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Meteor post-mortem

Sun, 10th Nov 2013

Chris Smith

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Using videos posted on the Internet, a Czech team have reconstructed and traced the origins of the asteroid fragment that devastated a Russian city earlier this year. Chelyabinsk meteorite fragment

The Chelyabinsk meteor, as it is now known in honour of the city where it struck, broke up in the air on February 15th 2013, unleashing a shockwave packing energy equivalent to half a million tonnes of TNT.

Thousands of windows were smashed and people injured as the airblast ripped through the metropolis.

An 8 metre hole which appeared in the ice of lake Chebarkul 70km to the west is thought to indicate the final watery resting place of what remained of the object that caused the blast.

Now, writing in Nature, Lukas Shrbeny and his colleagues at the Academy of Sciences of the Czech Republic have used 15 publically-available videos of the passing impactor to estimate its size and proportions, plot its trajectory and speculate about its origins.

Calibrating the video sequences by using the positions of identifiable stars, and using the sonic booms documented on the video soundtracks to chart the break-up of the object, the Czech team's results suggest that a house-sized object of roughly 10 million tonnes and travelling at over 19 kilometres per second slammed into Earth's atmosphere and began to fragment.

At between 30-40 kilometres up it broken into 20 boulders about 10,000 tonnes apiece before severe disintegration occurred at an altitude of 22 kilometres leaving one dominant 500 tonne object that ultimately plopped into Lake Chebarkul. Intriguingly, the results suggest that, before it hit the Earth, the object would have shared a close orbit with a known NEO (near-Earth object), an asteroid called 86039.

A collision with, they speculate, another object dislodged a chunk of 86039, dispatching it on an Earth-bound course.

Already weakened and fractured by this earlier event, the combined pressures of smashing into the atmosphere and the heating from friction with the air, caused the object to disintegrate explosively.



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Something else of interest relating to this event is that some people had retinal burns, and that isn't surprising give that I've also heard in the last few days that it was 30 times brighter than the sun. If you see one of these things, don't stare at it, and bear in mind that a bigger one could be so bright that even a glance could destroy your centre of vision permanently. David Cooper, Sun, 10th Nov 2013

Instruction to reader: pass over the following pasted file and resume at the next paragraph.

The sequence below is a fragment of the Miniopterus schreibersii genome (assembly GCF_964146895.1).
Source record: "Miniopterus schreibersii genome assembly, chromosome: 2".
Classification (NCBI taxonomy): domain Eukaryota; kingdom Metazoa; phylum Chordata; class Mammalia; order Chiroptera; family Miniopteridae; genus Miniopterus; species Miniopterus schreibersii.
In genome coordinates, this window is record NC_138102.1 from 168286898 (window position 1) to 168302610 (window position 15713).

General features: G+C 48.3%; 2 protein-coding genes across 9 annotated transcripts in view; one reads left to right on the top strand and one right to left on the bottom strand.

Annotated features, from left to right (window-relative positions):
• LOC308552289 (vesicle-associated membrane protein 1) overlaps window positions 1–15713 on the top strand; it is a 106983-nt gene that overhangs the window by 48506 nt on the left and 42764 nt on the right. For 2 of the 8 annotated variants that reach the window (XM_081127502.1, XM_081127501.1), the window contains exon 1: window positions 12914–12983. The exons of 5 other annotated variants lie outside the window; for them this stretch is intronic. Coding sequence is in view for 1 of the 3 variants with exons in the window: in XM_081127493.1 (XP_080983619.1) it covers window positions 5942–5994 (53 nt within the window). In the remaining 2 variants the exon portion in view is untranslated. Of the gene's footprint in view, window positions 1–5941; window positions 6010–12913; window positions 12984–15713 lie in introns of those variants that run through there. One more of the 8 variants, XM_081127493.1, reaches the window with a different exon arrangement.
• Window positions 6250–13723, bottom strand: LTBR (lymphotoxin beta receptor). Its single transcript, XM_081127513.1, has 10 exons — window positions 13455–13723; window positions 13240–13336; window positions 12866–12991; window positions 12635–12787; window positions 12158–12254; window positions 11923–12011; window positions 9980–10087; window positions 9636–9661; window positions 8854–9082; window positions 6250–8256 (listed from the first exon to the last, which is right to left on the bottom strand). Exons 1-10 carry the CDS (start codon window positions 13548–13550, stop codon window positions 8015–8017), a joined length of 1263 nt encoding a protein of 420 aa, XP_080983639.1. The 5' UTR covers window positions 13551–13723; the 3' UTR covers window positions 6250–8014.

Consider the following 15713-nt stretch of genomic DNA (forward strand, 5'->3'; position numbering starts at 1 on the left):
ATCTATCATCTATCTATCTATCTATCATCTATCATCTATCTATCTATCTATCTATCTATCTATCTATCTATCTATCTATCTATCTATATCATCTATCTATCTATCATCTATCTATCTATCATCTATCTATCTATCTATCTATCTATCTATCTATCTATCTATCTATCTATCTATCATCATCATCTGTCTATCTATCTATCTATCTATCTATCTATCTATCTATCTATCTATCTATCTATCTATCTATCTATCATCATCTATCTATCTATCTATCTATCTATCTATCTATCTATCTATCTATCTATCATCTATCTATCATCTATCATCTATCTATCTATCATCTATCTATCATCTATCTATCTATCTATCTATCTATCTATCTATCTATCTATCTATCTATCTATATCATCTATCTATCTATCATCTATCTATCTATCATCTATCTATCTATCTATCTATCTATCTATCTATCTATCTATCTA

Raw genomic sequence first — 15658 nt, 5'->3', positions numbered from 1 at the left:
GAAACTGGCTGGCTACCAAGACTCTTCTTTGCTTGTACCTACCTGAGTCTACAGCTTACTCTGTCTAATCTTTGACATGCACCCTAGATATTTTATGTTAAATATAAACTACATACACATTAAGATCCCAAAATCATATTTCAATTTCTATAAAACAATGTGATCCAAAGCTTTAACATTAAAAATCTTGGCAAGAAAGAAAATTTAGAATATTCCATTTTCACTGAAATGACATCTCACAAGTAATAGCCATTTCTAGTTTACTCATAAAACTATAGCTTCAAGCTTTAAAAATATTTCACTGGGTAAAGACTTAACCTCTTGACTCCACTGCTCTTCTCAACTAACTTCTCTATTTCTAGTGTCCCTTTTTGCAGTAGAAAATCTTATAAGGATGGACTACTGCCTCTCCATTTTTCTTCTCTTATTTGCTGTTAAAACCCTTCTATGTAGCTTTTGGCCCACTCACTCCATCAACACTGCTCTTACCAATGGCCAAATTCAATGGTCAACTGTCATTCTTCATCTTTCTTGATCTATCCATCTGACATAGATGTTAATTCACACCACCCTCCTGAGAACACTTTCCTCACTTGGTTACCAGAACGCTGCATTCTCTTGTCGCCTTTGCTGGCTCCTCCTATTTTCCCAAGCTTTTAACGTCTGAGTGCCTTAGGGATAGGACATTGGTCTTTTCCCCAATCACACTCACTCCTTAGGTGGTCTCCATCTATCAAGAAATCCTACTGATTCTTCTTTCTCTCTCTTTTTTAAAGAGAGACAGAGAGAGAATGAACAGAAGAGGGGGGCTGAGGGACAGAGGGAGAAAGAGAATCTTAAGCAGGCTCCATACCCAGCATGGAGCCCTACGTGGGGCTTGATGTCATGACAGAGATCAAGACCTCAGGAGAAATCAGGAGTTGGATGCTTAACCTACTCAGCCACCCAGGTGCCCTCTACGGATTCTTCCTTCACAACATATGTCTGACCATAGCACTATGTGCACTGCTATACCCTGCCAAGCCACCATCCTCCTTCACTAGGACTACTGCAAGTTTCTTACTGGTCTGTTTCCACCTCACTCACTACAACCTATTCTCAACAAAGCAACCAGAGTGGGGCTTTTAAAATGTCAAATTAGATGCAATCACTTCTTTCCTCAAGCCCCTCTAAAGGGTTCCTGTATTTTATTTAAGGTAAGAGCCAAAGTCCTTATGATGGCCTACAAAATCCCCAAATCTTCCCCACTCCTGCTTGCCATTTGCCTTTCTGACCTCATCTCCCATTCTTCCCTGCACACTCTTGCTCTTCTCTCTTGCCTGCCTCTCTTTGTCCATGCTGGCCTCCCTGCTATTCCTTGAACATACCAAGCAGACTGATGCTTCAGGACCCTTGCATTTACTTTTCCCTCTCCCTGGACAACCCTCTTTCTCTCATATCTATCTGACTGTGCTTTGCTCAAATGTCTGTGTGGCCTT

That's interesting, David. Do you have a reference or news source for this? I'd like to follow that up. chris, Sun, 10th Nov 2013

From this YouTube it certainly provided more illumination that the sun* ...

RD, Sun, 10th Nov 2013

I'd like to follow it up too, but I've only heard these slipping into news items either on the radio or TV. I can't pin down where I heard them because I listen to too many different sources, including the BBC World Service. I've heard "retinal burns" being mentioned once without further elaboration, and "30 times as bright as the sun" mentioned once without anything else being said on the matter, and yet this sounds like a really important thing to know about. A really big one that's going to kill everyone would probably blind you even if you had your eyes shut (and might fry all your skin too), but you don't want to be killed by something of intermediate size due to being blinded if it could be survived by finding your way somewhere underground before the shockwave arrives. At the time of the Tunguska event, some people had their clothes set on fire as the shockwave passed, so it's not just a blast you want to get out of the way of. Anyway, I think that spreading the word about the danger of looking at these things could prevent unnecessary damage to people's eyes and may save lives too, so it matters. I'm also worried about the risk of looking at Betelgeuse if it blows, because you don't feel pain when the retina burns. David Cooper, Mon, 11th Nov 2013

In this page there's a reference to severe burns which I suspect refers to retinas although it doesn't say so. It might be better to get someone who speaks Russian to do the searching for more info on this, because most of the useful stuff on this will be in that language. David Cooper, Tue, 12th Nov 2013

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